SOURCE Bankrate, Inc.
NEW YORK, Feb. 13, 2014 /PRNewswire/ -- Mortgage rates broke a five-week long streak of declines, with the benchmark 30-year fixed mortgage rate increasing 4.48 percent, according to Bankrate.com's weekly national survey. The average 30-year fixed mortgage has an average of 0.33 discount and origination points.
To see mortgage rates in your area, go to http://www.bankrate.com/funnel/mortgages/.
The average 15-year fixed mortgage notched higher to 3.53 percent, and the larger jumbo 30-year fixed mortgage stepped up to 4.5 percent. Adjustable rate mortgages were mixed, with the average 3-year adjustable moving down to 3.31 percent, while the 5-year and 7-year each moved higher, to 3.32 percent and 3.61 percent, respectively. The 10-year ARM was unchanged, holding for a third consecutive week at 3.99 percent.
The nervousness in financial markets seen since the beginning of the year has subsided in recent days, aided in part by Janet Yellen's initial Congressional testimony. Economic uncertainty has also diminished in the wake of Yellen's soothing words, after a run of less-than-stellar releases that included last week's jobs report. As a result, mortgage rates reversed much of last week's decrease, but at this point still remain lower than any point seen in December or January.
On May 1, 2013, the average 30-year fixed mortgage rate was 3.52 percent. At that time, a $200,000 loan would have carried a monthly payment of $900.32. With the average rate currently at 4.48 percent, the monthly payment for the same size loan would be $1,011.00, a difference of $111 per month for anyone that waited too long.
30-year fixed: 4.48% -- up from 4.43% last week (avg. points: 0.33)
15-year fixed: 3.53% -- up from 3.50% last week (avg. points: 0.21)
5/1 ARM: 3.32% -- up from 3.27% last week (avg. points: 0.24)
Bankrate's national weekly mortgage survey is conducted each Wednesday from data provided by the top 10 banks and thrifts in the top 10 markets.
For a full analysis of this week's move in mortgage rates, go to http://www.bankrate.com/mortgagerates.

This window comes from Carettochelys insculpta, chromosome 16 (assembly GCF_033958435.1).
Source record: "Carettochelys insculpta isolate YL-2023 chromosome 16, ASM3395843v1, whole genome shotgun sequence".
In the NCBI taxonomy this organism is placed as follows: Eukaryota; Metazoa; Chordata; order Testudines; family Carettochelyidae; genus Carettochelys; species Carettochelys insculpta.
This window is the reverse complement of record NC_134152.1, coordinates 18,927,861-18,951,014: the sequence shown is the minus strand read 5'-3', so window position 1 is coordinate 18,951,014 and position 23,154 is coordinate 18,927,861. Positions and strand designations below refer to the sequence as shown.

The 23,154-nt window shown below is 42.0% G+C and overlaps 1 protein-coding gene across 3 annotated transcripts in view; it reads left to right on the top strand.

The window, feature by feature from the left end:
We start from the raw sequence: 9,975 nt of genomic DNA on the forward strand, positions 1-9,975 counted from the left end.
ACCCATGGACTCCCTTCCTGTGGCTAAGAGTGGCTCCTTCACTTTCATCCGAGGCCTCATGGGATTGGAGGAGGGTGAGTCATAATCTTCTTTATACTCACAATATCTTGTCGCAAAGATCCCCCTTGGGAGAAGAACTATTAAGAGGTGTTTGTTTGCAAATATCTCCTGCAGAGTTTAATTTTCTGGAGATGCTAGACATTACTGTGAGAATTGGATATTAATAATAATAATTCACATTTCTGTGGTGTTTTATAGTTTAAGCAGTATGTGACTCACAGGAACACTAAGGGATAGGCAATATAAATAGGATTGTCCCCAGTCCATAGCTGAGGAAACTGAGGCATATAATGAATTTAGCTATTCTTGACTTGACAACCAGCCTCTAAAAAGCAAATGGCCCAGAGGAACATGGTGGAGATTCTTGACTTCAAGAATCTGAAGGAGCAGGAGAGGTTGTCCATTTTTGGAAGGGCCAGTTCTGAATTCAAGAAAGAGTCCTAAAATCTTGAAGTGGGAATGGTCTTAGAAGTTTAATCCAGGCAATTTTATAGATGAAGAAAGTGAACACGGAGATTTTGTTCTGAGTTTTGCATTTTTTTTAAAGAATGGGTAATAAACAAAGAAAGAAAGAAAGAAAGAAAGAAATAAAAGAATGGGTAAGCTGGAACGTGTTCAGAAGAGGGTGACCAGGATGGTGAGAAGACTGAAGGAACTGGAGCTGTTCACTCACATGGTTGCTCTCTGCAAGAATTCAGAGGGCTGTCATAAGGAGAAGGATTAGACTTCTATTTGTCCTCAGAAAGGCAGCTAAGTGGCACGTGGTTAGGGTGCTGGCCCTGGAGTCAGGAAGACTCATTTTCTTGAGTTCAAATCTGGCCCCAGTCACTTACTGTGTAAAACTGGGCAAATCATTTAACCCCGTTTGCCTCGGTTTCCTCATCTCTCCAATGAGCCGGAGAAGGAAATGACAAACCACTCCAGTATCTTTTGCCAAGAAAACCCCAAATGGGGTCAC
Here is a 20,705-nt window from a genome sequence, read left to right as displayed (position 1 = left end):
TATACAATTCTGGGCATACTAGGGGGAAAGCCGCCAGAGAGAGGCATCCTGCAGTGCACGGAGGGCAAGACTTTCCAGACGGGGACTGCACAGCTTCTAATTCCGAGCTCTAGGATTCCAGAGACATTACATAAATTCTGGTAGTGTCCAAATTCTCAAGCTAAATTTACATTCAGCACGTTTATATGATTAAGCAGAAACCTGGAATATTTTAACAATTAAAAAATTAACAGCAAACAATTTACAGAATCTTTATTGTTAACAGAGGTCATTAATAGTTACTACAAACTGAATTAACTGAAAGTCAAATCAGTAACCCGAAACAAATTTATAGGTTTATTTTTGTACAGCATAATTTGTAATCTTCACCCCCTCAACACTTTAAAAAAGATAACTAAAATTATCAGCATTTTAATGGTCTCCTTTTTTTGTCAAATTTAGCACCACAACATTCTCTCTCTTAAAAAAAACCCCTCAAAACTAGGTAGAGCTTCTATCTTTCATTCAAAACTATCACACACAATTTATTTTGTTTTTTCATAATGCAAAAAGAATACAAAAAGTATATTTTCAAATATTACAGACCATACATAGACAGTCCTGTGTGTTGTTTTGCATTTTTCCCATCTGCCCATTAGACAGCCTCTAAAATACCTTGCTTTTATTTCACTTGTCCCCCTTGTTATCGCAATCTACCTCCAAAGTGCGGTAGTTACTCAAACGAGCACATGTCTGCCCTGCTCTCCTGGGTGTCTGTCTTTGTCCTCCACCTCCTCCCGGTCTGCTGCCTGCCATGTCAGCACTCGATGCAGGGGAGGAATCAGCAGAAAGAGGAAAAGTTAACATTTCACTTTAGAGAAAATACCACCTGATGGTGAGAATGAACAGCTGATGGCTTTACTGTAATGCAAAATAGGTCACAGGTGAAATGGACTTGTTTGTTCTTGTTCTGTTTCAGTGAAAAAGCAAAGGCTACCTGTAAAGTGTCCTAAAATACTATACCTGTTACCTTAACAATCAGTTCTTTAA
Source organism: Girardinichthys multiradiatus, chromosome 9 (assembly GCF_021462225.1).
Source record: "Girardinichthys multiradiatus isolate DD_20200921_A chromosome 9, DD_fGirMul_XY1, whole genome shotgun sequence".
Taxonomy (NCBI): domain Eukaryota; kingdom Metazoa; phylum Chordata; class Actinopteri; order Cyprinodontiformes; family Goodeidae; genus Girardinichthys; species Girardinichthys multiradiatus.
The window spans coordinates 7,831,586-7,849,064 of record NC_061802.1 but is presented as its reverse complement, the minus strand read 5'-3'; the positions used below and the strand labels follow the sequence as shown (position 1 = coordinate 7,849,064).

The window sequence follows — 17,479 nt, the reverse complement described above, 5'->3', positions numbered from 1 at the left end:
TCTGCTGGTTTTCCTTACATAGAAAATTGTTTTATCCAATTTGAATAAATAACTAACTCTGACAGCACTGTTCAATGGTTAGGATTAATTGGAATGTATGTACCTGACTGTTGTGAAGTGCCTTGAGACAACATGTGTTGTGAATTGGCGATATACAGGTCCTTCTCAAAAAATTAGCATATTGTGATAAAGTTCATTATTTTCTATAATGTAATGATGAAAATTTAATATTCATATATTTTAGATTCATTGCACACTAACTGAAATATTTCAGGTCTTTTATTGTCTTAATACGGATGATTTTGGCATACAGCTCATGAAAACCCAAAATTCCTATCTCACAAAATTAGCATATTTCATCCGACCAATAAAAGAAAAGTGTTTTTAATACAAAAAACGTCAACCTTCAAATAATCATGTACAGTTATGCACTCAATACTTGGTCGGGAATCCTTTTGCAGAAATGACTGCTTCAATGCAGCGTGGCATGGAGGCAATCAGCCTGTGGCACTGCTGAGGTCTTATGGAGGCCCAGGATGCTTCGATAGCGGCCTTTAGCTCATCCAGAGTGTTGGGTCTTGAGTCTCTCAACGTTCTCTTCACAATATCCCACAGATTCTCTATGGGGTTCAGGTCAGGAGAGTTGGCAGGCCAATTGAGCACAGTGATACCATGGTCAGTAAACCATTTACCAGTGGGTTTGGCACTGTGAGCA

The survey is complemented by Bankrate's weekly Rate Trend Index, in which a panel of mortgage experts predicts which way the rates are headed over the next seven days. Most panelists, 63 percent, expect a mortgage rates to rise further in the coming week, while one-in-four predict mortgage rates will remain more or less unchanged. Just 12 percent forecast a decline in mortgage rates in the next week.
For the full mortgage Rate Trend Index, go to http://www.bankrate.com/news/rate-trends/mortgage.aspx.
About Bankrate, Inc.
Bankrate is a leading publisher, aggregator, and distributor of personal finance content on the Internet. Bankrate provides consumers with proprietary, fully researched, comprehensive, independent and objective personal finance editorial content across multiple vertical categories including mortgages, deposits, insurance, credit cards, and other categories, such as retirement, automobile loans, and taxes. The Bankrate network includes Bankrate.com, our flagship website, and other owned and operated personal finance websites, including CreditCards.com, Interest.com, Bankaholic.com, Mortgage-calc.com, CreditCardGuide.com, Nationwide Card Services, InsuranceQuotes.com, CarInsuranceQuotes.com, InsureMe, Bankrate.com.cn, CreditCards.ca, NetQuote.com, and CD.com. Bankrate aggregates rate information from over 4,800 institutions on more than 300 financial products. With coverage of nearly 600 local markets in all 50 U.S. states, Bankrate generates over 172,000 distinct rate tables capturing on average over three million pieces of information daily. Bankrate develops and provides web services to over 80 co-branded websites with online partners, including some of the most trusted and frequently visited personal finance sites on the Internet such as Yahoo!, AOL, CNBC, and Bloomberg. In addition, Bankrate licenses editorial content to over 500 newspapers on a daily basis including The Wall Street Journal, USA Today, The New York Times, The Los Angeles Times, and The Boston Globe.
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